Judge Tells Metro And Bank To Deal
Larger Financing Problem Remains

By Lena H. Sun
Washington Post Staff Writer
Thursday, November 13, 2008

A federal judge yesterday suggested a compromise to the Belgian bank seeking to collect $43 million from Metro that would give the bank some of the money without financially crippling the transit agency. The two sides were in talks last night and are scheduled to return to court today.

Even if KBC Group agrees to the compromise, Metro still has 14 similar financing deals that could be in jeopardy. If those deals go into default, the transit agency could be forced to pay more than $300 million to other banks in the next two months, wiping out half of its capital budget in the critical weeks before the Jan. 20 presidential inaugural.

"It could be devastating to that event," said Carol Kissal, Metro's chief financial officer. "It's the perfect storm that we had not anticipated."

If the bank agrees to the compromise outlined by U.S. District Judge Rosemary M. Collyer and accepts payment of $17 million, it would represent a victory for Metro and the more than two dozen other transit agencies that have been watching the case. Transit agencies across the country entered into similar financing deals years ago that are in jeopardy, an unintended consequence of the global credit crisis.

General managers of transit agencies in Los Angeles, Sacramento, Santa Clara, Calif., Atlanta and Chicago are coming to Washington next week to appeal to Congress for help. Transit industry lawyers estimate that 25 transit agencies in 18 states could face $2 billion to $4 billion in payments if the deals go into default, forcing the agencies to cut services.

Transit officials want Congress to pressure the U.S. Treasury and the Federal Reserve to step in as the guarantor for the deals, a move they say would cost the federal government little, certainly much less than the billions taxpayers have poured into bailing out insurance giant American International Group and that are being sought by the auto industry. They also want to be included in any new economic stimulus package.

KBC Group is demanding payment because its financing deal with Metro unraveled when the credit rating of AIG, which guaranteed the agreement, was downgraded. That downgrade put the deal in default and allowed the bank to seek payment.

Members of Congress, including House Speaker Nancy Pelosi and the Washington region's delegation, have been pressing Treasury and the Federal Reserve for the past two weeks.

Metro officials are hoping KBC will agree to the compromise; it's the same offer Metro made weeks ago. The $17 million that the bank would receive is money the agency had set aside for regularly scheduled payments, Metro spokeswoman Candace Smith said.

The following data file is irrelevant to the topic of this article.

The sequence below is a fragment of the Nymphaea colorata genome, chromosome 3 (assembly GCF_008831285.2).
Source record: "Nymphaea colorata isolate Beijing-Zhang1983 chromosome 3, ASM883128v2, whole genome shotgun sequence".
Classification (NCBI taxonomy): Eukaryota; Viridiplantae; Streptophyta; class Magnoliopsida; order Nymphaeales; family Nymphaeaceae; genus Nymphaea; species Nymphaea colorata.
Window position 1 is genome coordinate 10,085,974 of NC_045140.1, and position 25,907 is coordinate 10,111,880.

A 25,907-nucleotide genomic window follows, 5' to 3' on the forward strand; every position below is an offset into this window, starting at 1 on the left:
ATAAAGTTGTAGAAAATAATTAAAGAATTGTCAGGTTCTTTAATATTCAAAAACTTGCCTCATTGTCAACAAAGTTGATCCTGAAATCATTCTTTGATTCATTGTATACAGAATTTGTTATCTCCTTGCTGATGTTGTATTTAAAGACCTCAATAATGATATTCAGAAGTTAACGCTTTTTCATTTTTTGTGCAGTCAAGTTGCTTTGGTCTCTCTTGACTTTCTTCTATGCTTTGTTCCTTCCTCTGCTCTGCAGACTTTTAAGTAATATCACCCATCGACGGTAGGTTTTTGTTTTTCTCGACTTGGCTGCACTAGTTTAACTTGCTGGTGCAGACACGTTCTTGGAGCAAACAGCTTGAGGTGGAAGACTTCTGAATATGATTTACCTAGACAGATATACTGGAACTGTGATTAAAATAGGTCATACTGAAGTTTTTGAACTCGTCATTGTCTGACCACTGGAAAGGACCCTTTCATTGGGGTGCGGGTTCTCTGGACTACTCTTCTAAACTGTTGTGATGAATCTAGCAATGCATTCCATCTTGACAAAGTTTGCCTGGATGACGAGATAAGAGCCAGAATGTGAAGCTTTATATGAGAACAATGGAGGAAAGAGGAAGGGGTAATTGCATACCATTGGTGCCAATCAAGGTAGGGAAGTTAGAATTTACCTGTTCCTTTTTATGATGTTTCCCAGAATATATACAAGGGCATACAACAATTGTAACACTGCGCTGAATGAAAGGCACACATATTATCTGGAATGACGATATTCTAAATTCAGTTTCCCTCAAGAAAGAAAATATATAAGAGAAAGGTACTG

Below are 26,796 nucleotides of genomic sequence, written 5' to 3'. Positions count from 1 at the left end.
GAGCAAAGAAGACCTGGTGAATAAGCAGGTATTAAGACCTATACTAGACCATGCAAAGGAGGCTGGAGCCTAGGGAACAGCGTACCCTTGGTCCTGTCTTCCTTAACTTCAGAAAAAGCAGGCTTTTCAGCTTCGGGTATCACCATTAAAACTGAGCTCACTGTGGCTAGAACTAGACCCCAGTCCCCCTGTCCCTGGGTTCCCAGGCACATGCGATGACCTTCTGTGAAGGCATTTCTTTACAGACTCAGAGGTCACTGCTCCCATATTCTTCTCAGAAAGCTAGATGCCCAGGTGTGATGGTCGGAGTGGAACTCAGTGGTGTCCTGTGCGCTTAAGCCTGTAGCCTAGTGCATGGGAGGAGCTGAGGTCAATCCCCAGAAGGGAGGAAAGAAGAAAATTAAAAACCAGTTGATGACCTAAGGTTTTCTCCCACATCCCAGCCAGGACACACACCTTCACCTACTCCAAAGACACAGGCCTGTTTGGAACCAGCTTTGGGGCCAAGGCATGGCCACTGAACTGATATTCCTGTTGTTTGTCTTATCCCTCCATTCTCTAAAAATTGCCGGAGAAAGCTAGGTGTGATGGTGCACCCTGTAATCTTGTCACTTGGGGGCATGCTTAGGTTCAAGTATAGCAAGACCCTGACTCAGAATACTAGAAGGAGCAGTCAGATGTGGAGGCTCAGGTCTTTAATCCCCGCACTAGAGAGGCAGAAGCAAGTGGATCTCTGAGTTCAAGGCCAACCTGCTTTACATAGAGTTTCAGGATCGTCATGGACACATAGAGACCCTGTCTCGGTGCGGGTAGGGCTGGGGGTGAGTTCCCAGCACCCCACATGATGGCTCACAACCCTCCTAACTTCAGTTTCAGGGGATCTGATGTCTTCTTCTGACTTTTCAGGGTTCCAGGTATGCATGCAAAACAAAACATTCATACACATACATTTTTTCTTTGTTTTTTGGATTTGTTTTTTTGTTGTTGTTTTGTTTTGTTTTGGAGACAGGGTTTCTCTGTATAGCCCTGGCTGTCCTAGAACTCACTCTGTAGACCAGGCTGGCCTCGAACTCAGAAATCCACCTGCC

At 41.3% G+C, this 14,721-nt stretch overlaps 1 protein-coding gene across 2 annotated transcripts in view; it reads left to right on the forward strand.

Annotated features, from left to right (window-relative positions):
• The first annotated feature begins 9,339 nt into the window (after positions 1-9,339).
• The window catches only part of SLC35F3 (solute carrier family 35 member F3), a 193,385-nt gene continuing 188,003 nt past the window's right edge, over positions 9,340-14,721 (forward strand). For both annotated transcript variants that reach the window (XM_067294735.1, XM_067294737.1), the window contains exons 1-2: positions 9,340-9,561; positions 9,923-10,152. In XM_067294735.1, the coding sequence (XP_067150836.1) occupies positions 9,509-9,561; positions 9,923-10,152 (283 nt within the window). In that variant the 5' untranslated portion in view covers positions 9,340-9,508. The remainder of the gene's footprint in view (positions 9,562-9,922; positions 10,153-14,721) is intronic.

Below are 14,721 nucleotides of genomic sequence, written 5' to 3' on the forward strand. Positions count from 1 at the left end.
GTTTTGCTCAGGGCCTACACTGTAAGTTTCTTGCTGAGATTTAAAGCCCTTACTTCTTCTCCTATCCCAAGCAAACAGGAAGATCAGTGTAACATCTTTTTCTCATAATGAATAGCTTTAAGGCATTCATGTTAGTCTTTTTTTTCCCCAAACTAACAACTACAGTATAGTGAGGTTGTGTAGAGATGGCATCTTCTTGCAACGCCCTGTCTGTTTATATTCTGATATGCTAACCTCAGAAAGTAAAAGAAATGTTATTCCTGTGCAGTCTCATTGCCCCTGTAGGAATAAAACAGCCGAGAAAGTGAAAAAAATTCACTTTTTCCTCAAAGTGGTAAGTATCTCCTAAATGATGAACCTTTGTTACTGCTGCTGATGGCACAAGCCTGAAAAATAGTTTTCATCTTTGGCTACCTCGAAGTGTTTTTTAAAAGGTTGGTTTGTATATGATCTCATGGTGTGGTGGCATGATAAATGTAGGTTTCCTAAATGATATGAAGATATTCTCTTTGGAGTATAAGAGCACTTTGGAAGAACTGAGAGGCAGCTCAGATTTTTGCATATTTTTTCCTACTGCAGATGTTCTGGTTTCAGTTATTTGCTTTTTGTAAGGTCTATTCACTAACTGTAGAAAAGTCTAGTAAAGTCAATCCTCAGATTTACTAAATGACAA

The financing deals were common practice from the late 1980s to 2003, not only among transit agencies but also at water and sewer authorities and other public entities. The public entities received much-needed cash for capital improvements; the private investors, such as banks, received a tax shelter.

Under the deals, known as lease-back transactions, transit agencies such as Metro sold their rail cars or other equipment to banks and then leased them back. Many of the deals were approved by the Federal Transit Administration. The banks received a tax break on the depreciation of the rail cars. The IRS ended the practice in 2004.

When AIG's credit rating was downgraded, the 2002 deal with KBC Group went into technical default. The judge's suggestion would allow the Belgian bank to reclaim about $17 million from a trust account that was set aside to make lease payments. The bank had been seeking an additional $25 million from Metro, and that would have forced cuts in the agency's $613 million capital budget.

The judge said that if the bank were to receive the full amount, it would be "an absolute windfall." She said that under an IRS ruling, banks are no longer entitled to the full tax benefits of the lease-back deals. Noting the potential harm to transit riders in the Washington region and elsewhere if other banks were to follow suit, she said that allowing KBC to prevail would "pull this stone wall down today."

Officials said they have tried to find other companies to replace AIG as guarantor, but few have the triple-A rating required, and in the case of one that does, a Berkshire-Hathaway subsidiary, the replacement would be expensive: It would cost Metro $50 million to $100 million to purchase additional insurance to replace AIG as guarantor in all of the deals.

Treasury officials are reluctant to step in because they would be bailing out a tax-avoidance strategy, sources familiar with Treasury's thinking have said.

The IRS has offered to settle these agreements with dozens of banks, allowing them to keep a portion of their tax benefits if they agree to settle by year's end. The judge suggested that KBC was motivated to collect payment from Metro as a way to recoup some of its tax breaks.

KBC has also suffered tremendous losses on its portfolio, records show, and a payment from Metro would cover some of those losses.

A financial adviser testifying for Metro yesterday said that the $43 million demanded by KBC would amount to an 11 percent annualized return on the bank's initial investment of $23 million six years ago.

Staff researcher Meg Smith contributed to this report.

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